Published July 11, 2010
Attorney General Eric Holder, just days after filing a federal lawsuit against Arizona's immigration law, on Sunday floated the possibility of filing another court challenge on racial profiling grounds.
The lawsuit filed Tuesday in U.S. District Court in Arizona claimed the state was infringing on federal immigration responsibilities and urged the judge to prevent the law from going into effect at the end of July. Despite some officials' claims that the law could lead to racial profiling, that concern was not cited as grounds for the suit.
However, Holder said on CBS' "Face the Nation" that the federal government was leading with its "strongest" argument in the suit filed Tuesday and would not rule out a second suit months down the road -- if the law ends up going into effect.
"It doesn't mean that if the law for whatever reason happened to go into effect, that six months from now, a year from now, we might not look at the impact the law has had ... and see whether or not there has been that racial profiling impact," Holder said. "If that was the case, we would have the tools and we would bring suit on that basis."
Holder, reacting to the firestorm of criticism from Republicans and border-state lawmakers, said the Justice Department decided to file the suit because Arizona's immigration law is "inconsistent" with federal policy and the U.S. Constitution. He said there's nothing to stop local jurisdictions and states from helping the government enforce immigration law, but described Arizona's law as contradictory to what the federal government is trying to accomplish.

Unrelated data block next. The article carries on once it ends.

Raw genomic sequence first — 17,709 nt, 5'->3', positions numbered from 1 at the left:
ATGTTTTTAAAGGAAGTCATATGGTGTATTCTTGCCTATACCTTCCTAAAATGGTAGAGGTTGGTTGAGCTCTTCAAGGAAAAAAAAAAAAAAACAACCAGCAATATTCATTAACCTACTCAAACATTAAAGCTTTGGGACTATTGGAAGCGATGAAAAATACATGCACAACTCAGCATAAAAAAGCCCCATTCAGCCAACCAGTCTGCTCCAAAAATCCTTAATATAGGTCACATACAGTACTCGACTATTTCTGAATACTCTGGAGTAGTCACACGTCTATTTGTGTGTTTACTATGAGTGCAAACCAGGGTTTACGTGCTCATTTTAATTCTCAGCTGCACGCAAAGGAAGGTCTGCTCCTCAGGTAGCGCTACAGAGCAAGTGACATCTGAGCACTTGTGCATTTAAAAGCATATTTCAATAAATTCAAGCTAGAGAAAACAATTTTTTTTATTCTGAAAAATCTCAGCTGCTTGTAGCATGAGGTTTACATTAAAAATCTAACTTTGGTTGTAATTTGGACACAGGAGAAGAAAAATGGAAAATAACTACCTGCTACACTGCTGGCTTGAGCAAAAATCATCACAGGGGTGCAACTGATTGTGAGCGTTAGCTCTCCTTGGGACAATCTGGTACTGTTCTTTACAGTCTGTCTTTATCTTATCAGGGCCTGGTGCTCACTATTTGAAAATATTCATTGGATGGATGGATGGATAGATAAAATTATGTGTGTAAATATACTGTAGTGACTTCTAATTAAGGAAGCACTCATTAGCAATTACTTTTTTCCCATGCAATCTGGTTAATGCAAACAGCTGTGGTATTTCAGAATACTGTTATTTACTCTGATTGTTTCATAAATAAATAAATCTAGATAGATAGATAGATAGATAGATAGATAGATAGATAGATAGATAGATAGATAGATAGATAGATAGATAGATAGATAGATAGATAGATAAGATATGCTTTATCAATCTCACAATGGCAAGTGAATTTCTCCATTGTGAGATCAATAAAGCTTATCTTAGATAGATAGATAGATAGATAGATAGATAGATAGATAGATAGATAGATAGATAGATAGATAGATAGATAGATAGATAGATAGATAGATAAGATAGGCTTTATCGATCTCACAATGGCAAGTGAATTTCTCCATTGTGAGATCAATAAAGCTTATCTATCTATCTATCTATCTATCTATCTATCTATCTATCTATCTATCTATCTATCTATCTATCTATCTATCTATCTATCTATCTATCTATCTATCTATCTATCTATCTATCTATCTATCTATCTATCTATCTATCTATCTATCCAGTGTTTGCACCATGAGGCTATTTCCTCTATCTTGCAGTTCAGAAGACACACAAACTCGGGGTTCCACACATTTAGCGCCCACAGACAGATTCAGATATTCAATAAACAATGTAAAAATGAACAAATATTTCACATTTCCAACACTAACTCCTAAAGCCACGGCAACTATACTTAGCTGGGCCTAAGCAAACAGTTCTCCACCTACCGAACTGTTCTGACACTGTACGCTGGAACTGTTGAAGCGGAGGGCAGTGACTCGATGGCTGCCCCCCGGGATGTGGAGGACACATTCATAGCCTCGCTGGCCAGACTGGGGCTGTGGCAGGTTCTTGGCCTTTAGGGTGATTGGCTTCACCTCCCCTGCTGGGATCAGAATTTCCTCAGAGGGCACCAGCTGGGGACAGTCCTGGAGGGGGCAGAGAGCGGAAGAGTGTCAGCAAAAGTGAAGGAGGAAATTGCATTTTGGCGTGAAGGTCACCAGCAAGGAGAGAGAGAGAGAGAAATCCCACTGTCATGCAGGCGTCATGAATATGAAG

The law makes illegal immigration a state crime. It requires local law enforcement to question anyone they suspect of being an illegal immigrant on their immigration status -- provided they don't stop them for that reason alone.
Sen. Jon Kyl, R-Ariz., disputed Holder's characterization. Speaking on "Fox News Sunday," he said Arizona's law is trying to help, not hinder, the federal government's immigration efforts.
"It's not really a matter of preempting the federal law. It's simply the state of Arizona providing some additional law enforcement assistance for the federal government," Kyl said.
But Rep. Luis Gutierrez, D-Ill., suggested the Justice Department had more than enough legal basis on which to mount its lawsuit. Speaking on ABC's "This Week," he said that while the government is arguing that its policy preempts the state policy, the case can still be made that the law leads to "racial profiling and civil rights violations."